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money. The authority is responsible to its electorate for its spending policies, capital and recurrent. In the case of recurrent expenditure, the community charge will make all authorities more directly accountable to their electorates. It is my hon. Friend's constituents who must make their voices heard if there is to be criticism of the way in which Humberside local education authority has spent the money provided for it.

Humberside LEA, in common with every other, has received allocations from us over and above those calculated as necessary to implement proposals for school reorganisation for spending on improvements to other schools, including those in rural areas. If my hon. Friend does not consider that the resources available to the authority have been properly distributed, these are matters for him to continue to take up with the authority, as he has done already on behalf of his constituents.

My hon. Friend has referred to the reorganisation in his constituency--the Goole area--and in particular to the significant increase in the costs of the project. I understand that that has arisen as a result of the authority bowing to local pressure. It has developed, or is in the course of developing, a modern sixth form centre for pupils at the local comprehensive school in the premises of Bartholomew school, a former middle school. This was originally intended to house a primary school. It is now proposed to establish the primary school instead in the premises of the former Boothferry road first school, again in deference to local wishes. I am glad to be able to announce to the House that approval of the new proposal has just been given by my right hon. Friend the Secretary of State for Education and Science, and the authority notified accordingly. I hope that my hon. Friend's constituents will be glad that their pleas in respect of the proposed new primary school have not been in vain.

I note my hon. Friend's view that not enough money has been allocated for the Goole reorganisation, and that the authority has spent disproportionately large sums on the establishment of the new sixth form centre. I can only say that the estimated cost of the original proposals, as indicated by the local education authority, was fully taken into account in Humberside's allocations. Where an authority chooses to increase expenditure, or where cost increases occur, these have to be absorbed within its existing capital programme. It is up to local education authorities to get their costings as accurate as possible.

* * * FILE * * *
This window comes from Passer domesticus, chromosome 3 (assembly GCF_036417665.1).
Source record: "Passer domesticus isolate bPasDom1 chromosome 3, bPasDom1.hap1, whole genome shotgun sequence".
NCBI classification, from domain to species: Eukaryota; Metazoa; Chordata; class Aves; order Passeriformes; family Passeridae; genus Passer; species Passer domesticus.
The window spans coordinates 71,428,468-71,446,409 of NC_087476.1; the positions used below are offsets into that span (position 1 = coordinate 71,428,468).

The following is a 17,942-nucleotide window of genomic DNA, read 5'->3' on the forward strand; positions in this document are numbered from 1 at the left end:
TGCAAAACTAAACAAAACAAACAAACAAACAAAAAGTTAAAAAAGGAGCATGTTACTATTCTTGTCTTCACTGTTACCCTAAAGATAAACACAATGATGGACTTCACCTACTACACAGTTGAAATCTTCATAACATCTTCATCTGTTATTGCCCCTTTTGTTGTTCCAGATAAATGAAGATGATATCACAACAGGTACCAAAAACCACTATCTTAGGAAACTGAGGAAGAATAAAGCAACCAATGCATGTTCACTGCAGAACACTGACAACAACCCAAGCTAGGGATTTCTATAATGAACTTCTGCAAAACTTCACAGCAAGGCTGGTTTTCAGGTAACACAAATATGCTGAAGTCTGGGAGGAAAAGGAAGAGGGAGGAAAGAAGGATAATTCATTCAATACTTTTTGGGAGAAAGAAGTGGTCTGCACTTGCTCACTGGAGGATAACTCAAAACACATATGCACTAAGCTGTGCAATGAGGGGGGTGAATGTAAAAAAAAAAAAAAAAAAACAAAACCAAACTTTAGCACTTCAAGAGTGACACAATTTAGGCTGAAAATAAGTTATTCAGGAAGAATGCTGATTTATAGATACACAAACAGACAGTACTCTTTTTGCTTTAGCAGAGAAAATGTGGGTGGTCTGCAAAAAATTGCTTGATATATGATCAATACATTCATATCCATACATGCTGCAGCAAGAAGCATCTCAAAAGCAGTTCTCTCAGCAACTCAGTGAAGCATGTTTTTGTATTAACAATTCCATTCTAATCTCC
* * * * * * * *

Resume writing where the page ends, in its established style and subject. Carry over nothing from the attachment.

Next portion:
On the more general question of capital resources for schools, the Humberside LEA has submitted ambitious plans for capital spending to my Department. So have all the other local education authorities in England. I am glad to be able to remind the House that my right hon. Friend the Secretary of State secured an increase for local authority capital, and for grants to voluntary aided and grant-maintained schools, in this year's public expenditure round. This extra provision will allow continued progress on improvement programmes in schools. Allocations to individual authorities of what are now to be called annual capital guidelines under the new capital control system will be announced by Christmas. We shall be looking at Humberside's needs, including the needs of some of the schools he has described which feature in the authority's plans, against that background. But I would not seek to give the House the impression that what we can distribute will meet all the spending needs identified by all local education authorities.

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Hon. Members will have seen the Labour party's report published on Monday on the state of our schools. It is an opportunist and emotive document. Many of the figures are wrong, and some of the conclusions drawn are fanciful. But we would be the first to recognise that a great deal needs to be done to the fabric of schools all over the country to bring them up to scratch and to fit them for delivery of the high standards of education to which parents and teachers alike aspire, not least in the rural areas, and which our children should have. Local education authorities, and governors of voluntary aided schools, spend substantial sums of money each year in tackling the problem. They do this by means of borrowing power which we distribute, of receipts generated by sales of education assets--typically school sites sold as part of a reorganisation --by the use of revenue funds, and grant from the Department in the case of voluntary aided schools. Of course there is never enough to satisfy. The same is true of all public spending programmes.

Capital spending per pupil has nevertheless increased by 10 per cent. in real terms since we came into office. But more needs to be done, and it is against that background that there is to be an increase in local authority capital guidelines and in the money available for grant to governors of voluntary aided schools to which I referred earlier.